The indigent in Boston are fortunate, John G. Brooks wrote in 1970, that the city’s legal community is so supportive of pro bono efforts by lawyers “to give the poor a sense of security against injustice and a small degree of equality in the eyes of the law.’’
Much of that luck was due to Mr. Brooks himself, who during a six-decade career as a lawyer helped lead Greater Boston Legal Services, the National Consumer Law Center in Boston, and the National Legal Aid & Defender Association. At 80, he was sworn in as a board member of the Legal Services Corp. after being appointed by President Clinton.
“There are really few people in history who have left such a deep and wide mark on legal services for the poor,’’ said Willard Ogburn, executive director of National Consumer Law Center. “On the more personal side, few people have been so admired by so many people from so many walks of life. He was wonderfully warm and open, whether dealing with legal services clients or dealing with the White House.’’
Mr. Brooks, who spent his entire career at the Boston firm Peabody & Arnold, where he was a partner, died April 15 in his Weston home of complications from an apparent stroke several days earlier. He was 98.
“He was a great man who traveled under the radar,’’ said Harvey Weiner of Peabody & Arnold, a partner in the firm since Mr. Brooks practiced. “I think he looked at the practice of law as a noble profession and not the type of business that it is today. He was a kind and gentle mentor whose civility and professionalism permeates our law firm even today.’’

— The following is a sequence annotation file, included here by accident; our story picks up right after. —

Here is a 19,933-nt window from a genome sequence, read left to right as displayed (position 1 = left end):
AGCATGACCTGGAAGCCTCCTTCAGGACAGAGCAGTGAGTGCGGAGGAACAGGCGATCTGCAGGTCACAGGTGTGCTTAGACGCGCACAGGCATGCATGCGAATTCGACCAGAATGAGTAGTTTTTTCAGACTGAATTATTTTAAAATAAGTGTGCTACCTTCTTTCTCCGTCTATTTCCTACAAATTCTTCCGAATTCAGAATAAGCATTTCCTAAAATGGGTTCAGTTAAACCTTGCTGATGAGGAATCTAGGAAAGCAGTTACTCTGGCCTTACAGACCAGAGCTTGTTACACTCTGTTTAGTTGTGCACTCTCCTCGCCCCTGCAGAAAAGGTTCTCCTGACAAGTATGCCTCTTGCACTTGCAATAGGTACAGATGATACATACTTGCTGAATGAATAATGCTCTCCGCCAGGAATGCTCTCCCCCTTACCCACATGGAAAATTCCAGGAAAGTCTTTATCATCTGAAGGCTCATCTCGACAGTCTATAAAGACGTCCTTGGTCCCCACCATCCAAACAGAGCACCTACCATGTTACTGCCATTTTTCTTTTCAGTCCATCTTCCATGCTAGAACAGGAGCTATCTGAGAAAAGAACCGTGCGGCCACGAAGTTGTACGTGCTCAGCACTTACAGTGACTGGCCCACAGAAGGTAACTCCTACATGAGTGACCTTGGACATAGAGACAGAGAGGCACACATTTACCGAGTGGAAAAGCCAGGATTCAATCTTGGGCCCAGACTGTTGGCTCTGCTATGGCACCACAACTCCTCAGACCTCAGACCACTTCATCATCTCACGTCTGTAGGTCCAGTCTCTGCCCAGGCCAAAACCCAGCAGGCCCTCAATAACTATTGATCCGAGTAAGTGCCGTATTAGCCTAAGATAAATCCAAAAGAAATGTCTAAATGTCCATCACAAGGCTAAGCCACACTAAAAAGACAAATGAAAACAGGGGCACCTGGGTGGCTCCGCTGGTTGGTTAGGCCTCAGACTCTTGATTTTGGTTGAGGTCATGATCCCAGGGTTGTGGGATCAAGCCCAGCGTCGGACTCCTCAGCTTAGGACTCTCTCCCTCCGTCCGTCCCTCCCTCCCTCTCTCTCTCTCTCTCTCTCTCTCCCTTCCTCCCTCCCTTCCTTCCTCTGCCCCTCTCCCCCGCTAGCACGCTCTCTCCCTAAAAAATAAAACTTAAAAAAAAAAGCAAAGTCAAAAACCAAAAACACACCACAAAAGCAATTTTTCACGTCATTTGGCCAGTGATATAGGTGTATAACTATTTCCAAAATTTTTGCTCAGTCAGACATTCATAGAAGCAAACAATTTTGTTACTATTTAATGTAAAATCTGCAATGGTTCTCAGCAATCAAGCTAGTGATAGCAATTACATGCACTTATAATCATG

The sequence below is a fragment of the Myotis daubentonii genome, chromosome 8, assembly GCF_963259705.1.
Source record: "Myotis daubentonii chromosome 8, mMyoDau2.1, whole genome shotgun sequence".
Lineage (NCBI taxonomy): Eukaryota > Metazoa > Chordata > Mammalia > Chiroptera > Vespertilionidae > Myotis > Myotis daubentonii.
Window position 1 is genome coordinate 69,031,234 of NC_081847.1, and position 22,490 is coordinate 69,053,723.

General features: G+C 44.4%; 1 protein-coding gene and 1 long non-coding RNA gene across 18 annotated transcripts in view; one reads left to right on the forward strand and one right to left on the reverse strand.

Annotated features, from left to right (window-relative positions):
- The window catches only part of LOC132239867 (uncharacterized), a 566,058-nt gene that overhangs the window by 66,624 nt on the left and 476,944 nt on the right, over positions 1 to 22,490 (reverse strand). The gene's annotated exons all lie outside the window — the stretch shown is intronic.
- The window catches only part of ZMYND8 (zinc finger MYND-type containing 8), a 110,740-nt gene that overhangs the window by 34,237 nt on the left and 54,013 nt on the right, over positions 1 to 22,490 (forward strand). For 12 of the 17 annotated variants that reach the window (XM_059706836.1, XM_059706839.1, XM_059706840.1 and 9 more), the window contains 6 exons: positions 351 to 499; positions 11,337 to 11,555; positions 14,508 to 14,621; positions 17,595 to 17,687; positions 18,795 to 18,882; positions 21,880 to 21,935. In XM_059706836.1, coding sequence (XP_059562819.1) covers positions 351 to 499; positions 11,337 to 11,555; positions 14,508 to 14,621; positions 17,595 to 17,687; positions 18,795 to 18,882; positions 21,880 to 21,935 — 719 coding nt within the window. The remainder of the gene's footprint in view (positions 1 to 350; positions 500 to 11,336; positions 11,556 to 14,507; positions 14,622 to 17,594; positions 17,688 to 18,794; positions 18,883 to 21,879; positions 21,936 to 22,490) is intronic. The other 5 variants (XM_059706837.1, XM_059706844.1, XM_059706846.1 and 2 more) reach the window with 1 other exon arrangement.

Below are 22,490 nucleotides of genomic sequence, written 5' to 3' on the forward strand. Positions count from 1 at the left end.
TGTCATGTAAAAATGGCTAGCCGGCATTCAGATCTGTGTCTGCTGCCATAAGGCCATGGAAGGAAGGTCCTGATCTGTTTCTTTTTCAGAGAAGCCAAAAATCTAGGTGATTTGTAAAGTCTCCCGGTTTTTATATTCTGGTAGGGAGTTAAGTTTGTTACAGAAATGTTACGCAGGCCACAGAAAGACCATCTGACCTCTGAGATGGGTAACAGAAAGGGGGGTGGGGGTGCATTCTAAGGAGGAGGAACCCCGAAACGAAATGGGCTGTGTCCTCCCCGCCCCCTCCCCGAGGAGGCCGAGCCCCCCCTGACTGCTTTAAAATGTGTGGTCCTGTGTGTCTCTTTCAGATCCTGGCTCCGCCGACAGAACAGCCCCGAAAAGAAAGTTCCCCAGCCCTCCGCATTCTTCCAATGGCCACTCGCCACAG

In the 1970s, Mr. Brooks served as president of the Boston Bar Association, which presents a legal services award named for him. The Massachusetts Bar Association presented him with its 100th community service award in 1994. Also, the National Consumer Law Center and National Legal Aid & Defender Association awards consumer law fellowships in his name.
Although his father, Lawrence Graham Brooks, lived to 100 and served as a judge until he was 89, Mr. Brooks found his own reason for pursuing the legal profession.
A quarter century after graduating from Harvard College, Mr. Brooks wrote that he decided to go to law school “in the happy belief that being a lawyer would provide a desirable combination of a modest livelihood and freedom, intellectual and otherwise, in contrast to the shackles of employment in ‘business.’ ’’
Rising to partner at what was then Peabody, Arnold, Batchelder & Luther didn’t limit his activities out of the office. In Weston, his home for more than six decades, Mr. Brooks chaired the School Committee, served on the Finance Committee, and helped lead the Taxpayers’ Association.
He also worked with many nonprofits in the region, including serving as a trustee of the Golden Ball Tavern Museum in Weston.
“He had such wonderful good sense, good suggestions, and offered good oversight,’’ Joan Bines, director of the museum. “And he was a wonderful editor. I would run almost everything I wrote by him, whether it was our annual newsletter or if I was giving a talk.’’